One of the many remarkable things that happened during the Egyptian uprising was the preservation of the Alexandrian Library. The same young people who used new media to organize for democracy formed a human chain around the library which stands as a monument to the ancient Library of Alexandria, which was burned in wartime by Julius Caesar.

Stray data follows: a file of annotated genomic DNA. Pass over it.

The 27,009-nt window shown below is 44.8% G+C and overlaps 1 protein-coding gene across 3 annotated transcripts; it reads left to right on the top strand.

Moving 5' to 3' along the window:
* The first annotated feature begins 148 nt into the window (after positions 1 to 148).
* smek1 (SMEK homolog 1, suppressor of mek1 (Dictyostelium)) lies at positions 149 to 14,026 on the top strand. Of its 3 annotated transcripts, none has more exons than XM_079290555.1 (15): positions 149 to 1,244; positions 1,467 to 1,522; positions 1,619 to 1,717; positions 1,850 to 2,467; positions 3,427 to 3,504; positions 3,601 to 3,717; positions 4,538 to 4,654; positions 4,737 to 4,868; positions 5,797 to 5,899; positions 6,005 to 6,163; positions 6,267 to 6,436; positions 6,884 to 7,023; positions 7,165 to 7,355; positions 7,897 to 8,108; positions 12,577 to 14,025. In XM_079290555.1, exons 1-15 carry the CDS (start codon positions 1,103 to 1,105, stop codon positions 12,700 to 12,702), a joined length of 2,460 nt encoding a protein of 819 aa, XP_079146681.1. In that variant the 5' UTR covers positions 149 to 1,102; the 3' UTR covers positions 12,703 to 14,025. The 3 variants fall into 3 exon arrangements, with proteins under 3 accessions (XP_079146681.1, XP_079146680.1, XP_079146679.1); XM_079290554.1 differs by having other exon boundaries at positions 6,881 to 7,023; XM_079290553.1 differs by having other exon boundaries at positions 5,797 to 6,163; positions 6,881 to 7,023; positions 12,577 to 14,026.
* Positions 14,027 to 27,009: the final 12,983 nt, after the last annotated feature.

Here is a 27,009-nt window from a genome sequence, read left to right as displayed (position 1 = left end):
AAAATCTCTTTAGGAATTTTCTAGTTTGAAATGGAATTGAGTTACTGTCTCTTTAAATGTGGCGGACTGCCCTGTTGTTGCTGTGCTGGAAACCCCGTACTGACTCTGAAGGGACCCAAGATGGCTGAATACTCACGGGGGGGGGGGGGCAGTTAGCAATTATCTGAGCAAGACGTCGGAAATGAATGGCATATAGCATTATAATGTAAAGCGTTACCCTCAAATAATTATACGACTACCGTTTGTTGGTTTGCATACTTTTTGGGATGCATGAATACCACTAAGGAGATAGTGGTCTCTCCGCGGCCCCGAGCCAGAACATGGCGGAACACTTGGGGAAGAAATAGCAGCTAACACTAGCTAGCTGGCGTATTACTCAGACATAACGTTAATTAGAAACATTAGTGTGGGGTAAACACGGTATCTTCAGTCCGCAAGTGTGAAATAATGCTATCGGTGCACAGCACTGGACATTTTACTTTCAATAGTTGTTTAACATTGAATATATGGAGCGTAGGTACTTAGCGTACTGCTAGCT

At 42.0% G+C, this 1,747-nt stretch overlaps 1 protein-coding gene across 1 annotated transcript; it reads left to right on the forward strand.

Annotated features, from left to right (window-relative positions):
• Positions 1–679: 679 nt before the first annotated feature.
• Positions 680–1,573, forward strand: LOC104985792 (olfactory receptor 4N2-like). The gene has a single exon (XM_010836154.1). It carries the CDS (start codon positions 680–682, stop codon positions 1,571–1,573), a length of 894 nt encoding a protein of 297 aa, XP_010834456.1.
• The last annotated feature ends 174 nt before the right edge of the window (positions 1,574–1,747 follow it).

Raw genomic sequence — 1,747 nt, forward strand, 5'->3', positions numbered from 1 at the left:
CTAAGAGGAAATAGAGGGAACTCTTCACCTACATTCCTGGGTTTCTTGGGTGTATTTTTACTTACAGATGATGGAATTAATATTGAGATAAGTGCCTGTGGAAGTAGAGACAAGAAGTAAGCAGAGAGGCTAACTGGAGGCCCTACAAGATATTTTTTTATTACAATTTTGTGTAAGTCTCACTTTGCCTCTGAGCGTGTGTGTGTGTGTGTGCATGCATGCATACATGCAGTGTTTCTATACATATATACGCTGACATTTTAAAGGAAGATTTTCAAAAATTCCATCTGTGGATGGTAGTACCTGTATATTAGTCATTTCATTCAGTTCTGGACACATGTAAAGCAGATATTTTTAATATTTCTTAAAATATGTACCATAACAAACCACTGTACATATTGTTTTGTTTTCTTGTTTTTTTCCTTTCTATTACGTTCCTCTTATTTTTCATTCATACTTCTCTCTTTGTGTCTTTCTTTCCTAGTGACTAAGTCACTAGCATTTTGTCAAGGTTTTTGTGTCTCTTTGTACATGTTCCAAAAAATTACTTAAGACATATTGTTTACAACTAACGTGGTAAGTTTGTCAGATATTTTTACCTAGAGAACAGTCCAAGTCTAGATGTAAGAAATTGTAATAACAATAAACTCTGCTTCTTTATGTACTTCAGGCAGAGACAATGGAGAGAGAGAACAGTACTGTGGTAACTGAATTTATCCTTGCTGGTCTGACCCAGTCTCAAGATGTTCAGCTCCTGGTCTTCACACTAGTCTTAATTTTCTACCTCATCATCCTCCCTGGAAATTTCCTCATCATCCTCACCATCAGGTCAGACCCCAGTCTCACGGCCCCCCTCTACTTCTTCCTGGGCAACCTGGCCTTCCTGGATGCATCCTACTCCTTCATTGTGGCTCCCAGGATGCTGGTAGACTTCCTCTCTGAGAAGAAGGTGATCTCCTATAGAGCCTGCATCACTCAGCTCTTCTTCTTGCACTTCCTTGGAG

Museums and libraries are often casualties of war. Irreplaceable artifacts and texts forming the base of past and present history and culture are lost forever. Like Alexandria, Tripoli has its own collection of museums and libraries which have been caught in the middle of uprisings both past and present. However, I was unable to find any reporting on the state of these buildings. I want to understand just how much these cultural landmarks are at risk, so I made a map of some of main museums, libraries and monuments in Tripoli, and also marked the Green Square and the Souq Mosque which was attacked this morning. (Also interesting: this map of tweets in Libya.) If you have anything to add, be it information about the condition of the buildings, other monuments which should be included or hotbeds of violence in Tripoli, please contribute–the map is open for edits. I’ve started with Tripoli now just to streamline content, but feel free to extend your additions to all of Libya. Protecting museums and libraries is critical to respecting and preserving media history. Working together, perhaps we can get a clearer picture of the impact of the Libya uprising.